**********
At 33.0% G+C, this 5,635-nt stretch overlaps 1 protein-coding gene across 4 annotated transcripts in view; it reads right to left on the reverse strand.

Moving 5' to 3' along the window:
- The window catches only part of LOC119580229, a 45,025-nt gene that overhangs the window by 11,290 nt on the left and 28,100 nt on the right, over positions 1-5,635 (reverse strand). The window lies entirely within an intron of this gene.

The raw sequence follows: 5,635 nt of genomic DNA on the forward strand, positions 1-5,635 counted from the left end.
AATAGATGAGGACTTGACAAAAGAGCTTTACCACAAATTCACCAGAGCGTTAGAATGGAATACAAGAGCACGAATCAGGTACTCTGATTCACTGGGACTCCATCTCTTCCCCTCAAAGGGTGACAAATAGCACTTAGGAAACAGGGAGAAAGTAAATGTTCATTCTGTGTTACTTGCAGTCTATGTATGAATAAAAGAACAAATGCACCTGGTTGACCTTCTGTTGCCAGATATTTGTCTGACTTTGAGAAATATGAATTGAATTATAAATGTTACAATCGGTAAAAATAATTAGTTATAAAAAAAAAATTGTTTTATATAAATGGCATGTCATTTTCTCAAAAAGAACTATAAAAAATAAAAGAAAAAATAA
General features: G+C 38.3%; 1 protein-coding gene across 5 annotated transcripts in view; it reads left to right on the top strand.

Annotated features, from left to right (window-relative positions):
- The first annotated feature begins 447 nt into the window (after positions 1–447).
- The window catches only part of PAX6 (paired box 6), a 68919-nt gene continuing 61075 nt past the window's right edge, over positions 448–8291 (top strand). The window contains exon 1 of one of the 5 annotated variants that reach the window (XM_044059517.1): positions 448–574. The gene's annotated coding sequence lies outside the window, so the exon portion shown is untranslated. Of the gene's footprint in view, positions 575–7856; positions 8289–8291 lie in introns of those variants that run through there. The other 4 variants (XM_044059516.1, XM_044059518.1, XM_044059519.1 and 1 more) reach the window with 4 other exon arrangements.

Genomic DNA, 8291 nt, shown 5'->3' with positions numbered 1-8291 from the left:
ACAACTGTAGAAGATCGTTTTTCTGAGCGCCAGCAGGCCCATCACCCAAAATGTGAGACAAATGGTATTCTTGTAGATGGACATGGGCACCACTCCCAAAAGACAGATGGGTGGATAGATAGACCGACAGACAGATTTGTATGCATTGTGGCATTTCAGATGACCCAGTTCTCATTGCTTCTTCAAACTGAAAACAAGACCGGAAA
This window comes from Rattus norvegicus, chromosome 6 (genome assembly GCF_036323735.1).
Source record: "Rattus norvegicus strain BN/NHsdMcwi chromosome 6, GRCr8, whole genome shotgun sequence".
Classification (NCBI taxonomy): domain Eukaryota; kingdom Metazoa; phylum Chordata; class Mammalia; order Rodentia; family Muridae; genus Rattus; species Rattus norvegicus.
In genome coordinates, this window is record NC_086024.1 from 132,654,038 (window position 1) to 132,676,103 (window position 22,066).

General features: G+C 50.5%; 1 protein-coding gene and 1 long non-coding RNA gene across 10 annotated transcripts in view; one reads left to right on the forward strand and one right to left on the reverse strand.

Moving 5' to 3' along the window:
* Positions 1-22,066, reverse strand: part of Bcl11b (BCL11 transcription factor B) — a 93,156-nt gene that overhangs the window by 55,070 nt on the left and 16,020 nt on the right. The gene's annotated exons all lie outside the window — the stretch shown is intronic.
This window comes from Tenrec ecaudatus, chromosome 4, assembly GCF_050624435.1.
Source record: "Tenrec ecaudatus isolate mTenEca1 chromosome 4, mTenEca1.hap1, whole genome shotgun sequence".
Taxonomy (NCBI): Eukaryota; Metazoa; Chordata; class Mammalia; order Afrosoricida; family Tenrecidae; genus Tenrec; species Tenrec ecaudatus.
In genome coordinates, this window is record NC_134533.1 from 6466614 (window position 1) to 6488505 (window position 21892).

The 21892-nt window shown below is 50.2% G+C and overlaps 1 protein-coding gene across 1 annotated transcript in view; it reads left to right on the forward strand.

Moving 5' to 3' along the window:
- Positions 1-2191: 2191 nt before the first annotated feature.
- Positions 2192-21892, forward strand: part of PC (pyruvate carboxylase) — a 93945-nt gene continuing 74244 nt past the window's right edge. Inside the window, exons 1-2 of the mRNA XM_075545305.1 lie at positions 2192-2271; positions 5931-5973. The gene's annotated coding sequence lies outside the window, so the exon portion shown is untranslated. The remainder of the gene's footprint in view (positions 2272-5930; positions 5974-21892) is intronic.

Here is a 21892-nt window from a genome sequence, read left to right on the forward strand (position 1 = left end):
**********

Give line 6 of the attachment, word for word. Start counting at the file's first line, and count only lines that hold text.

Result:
General features: G+C 38.3%; 1 protein-coding gene across 5 annotated transcripts in view; it reads left to right on the top strand.